A Commentary by John Stott
1 Timothy 2:8-15. b). Three apostolic instructions.
Following our excursus into the hermeneutical principles which we should apply to the passage (8-15), we are ready to attempt its more detailed exposition. It consists of three instructions which all relate, as the context makes clear, to the conduct of public worship: the men and their prayers (8), the women and their adornment (9-10), and the women and their relation to men (11-15).
i). Men and their prayers (2:8).
*Everywhere* (literally ‘in every place’, namely wherever public prayer is offered) the men are *to lift up holy hands…without anger or disputing* (8). Here are three universal characteristics of public prayer, or, expressing them negatively, three hindrances to prayer, namely sin, anger and quarrelling. The reference to ‘holy hands’ reminds us of Psalm 24 in which those who wish to ascend the hill of the Lord and stand in his holy place must have ‘clean hands and a pure heart’. Here too Paul uses ‘the outward sign for the inward reality, for our hands indicate a pure heart’. So it is useless to spread out our hands to God in prayer if they are defiled with sin (Is.1:15; cf. 59:1ff.). As for anger and quarrelling, it is obviously inappropriate to approach God in prayer if we are harbouring resentment or bitterness against him or other people. As Jesus himself insisted, reconciliation must precede worship (Mt.5:23-24; cf.6:12ff.; Mk.11:25).
So holiness love and peace are indispensable to prayer. But what about the lifting up of our hands – is this equally essential? No, bodily postures and gestures in prayer are cultural, and a wide range of variations occurs in Scripture. The normal posture while worshipping was to stand, as when the Levites summoned the people to ‘stand up and praise the Lord your God’ (Ne.9:5; cf. Gn.18:22; 1 Sam.1:26; Mk:11:25; Lk.18:11, 13; Rev.7:9). And while standing before God, it seems to have been common either to ‘lift’ the hands to him or to ‘spread’ them before him, as an expression of dependence and faith. So we read: ‘I lift up my hands towards your Most Holy Place’, and ‘Let us lift up our hearts and our hands to God in heaven’ (Ps.28:2; La.3:41; cf. Ex9:29; 17:11-12; 1 Ki.8:22; Ne.8:6; Pss.63:4; 134:2; 143:6). Meanwhile, the eyes could also be lifted up in expectation (E.g. Pss.25:15; 121:1; 123.1-2; 141:8; Jn.11:41; 17:1) or else be cast down in humble penitence (Lk.18:13).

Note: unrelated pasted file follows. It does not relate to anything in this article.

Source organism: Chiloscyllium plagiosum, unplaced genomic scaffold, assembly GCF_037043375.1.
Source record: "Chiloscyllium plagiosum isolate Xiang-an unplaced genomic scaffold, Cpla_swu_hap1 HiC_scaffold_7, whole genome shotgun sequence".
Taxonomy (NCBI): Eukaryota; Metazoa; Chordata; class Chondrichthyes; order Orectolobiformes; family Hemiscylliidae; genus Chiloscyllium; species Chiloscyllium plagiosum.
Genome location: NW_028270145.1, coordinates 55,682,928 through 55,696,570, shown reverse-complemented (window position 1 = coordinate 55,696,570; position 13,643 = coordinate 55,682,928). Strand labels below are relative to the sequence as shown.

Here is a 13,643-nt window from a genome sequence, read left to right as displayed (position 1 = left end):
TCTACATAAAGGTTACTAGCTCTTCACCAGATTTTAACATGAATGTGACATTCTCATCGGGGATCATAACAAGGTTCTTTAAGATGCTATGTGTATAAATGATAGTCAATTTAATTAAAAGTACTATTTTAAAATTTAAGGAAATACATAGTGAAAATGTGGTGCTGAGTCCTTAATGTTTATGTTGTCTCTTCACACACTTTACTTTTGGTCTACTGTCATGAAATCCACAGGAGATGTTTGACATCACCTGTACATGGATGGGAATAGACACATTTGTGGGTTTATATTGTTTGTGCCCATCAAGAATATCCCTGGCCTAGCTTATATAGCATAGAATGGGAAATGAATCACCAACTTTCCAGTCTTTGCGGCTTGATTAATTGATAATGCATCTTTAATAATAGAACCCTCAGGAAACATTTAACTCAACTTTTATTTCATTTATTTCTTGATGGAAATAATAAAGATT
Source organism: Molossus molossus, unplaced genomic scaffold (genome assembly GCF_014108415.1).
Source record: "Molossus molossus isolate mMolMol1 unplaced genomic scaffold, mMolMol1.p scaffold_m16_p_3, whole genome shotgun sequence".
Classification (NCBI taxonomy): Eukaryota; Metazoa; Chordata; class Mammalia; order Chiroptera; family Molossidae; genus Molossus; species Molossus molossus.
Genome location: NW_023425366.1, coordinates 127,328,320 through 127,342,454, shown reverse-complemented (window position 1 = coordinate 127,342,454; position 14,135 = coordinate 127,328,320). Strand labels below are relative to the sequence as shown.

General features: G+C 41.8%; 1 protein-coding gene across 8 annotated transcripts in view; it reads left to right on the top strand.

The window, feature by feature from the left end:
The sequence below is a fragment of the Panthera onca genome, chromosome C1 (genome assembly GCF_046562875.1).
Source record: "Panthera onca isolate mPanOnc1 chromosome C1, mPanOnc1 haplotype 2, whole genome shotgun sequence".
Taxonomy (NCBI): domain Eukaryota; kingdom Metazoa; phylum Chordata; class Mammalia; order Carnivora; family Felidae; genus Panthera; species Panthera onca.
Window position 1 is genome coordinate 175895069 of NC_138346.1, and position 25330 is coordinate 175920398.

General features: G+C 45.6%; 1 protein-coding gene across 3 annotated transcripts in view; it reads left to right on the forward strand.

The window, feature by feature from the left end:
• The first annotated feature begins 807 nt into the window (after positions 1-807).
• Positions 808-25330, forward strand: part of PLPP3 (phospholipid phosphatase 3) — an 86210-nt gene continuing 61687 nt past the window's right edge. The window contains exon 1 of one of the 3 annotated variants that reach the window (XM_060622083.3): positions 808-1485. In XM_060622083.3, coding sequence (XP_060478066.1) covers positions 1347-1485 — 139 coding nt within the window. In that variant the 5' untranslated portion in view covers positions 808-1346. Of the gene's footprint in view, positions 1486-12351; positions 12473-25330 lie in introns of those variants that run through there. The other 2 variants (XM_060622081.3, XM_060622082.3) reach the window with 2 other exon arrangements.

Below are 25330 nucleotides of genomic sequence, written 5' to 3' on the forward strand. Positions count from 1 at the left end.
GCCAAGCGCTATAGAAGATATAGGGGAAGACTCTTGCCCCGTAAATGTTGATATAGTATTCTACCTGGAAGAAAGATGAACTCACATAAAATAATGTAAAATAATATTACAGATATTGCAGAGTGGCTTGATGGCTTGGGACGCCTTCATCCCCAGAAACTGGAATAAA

But standing was not the only acceptable prayer posture. David ‘sat before the Lord’ (2 Sam.7:18), and many times we read of people, especially in times of humiliation, anguish or confession, bowing down or kneeling before God (E.g. Gn.17:3; 24:26, 48; Ex.12:27; 1 Ki.8:54; 2 Ch.29:30; Is.45:23 = Phil.2:9ff.; Ezk.9:5; Dn.6:10; Mt.2:11; Lk.22:41; Acts 7:60; 9:40; 20:36; 21:5; Rom.14:11; Eph.3:14; contrast Mt.4:9). Sometimes it seemed natural to God’s people to express their sense of awe in his presence by prostrating themselves, with their faces to the ground (E.g. Nu.14:5; 16:4, 22, 45; Dt.9:18, 25-26; Jos.5:14; Jdg.13:20; 1 Ki.18:42; 1 Ch.29:20; 2 Ch.7:1ff.; Ne.8:6; Mk.14:35), especially after the vision of the majesty of God (E.g. Ezk.1:28; 3:23; 9:8; Dn.8:17; 10:9; Rev.1:17; 11:16). To sum up, although holiness, love and peace should always accompany our prayers, yet whether we stand, sit, bow down, kneel or fall on our faces, and whether our hands are lifted, spread, folded, clasped, clapping or waving are matters of little consequence, although we may be inclined to agree with William Hendriksen that ‘the slouching position of the body, while one is supposed to be praying, is an abomination to the Lord’. Otherwise, we need to make sure that our posture is both appropriate to our culture and genuinely expressive of our inward devotion. For Jesus warned us of the dangers of religions ostentation (Mt.6:1ff), and our worship must never be allowed to degenerate into ‘a piece of sacred pantomime’.
Tomorrow: 11). Women and their adornment (2:9-10).
|The John Stott Bible Study is taken from The Message of 1 Timothy. The Bible Speaks Today John Stott. Used by permission of Inter-Varsity Press UK, Nottingham. All rights reserved.|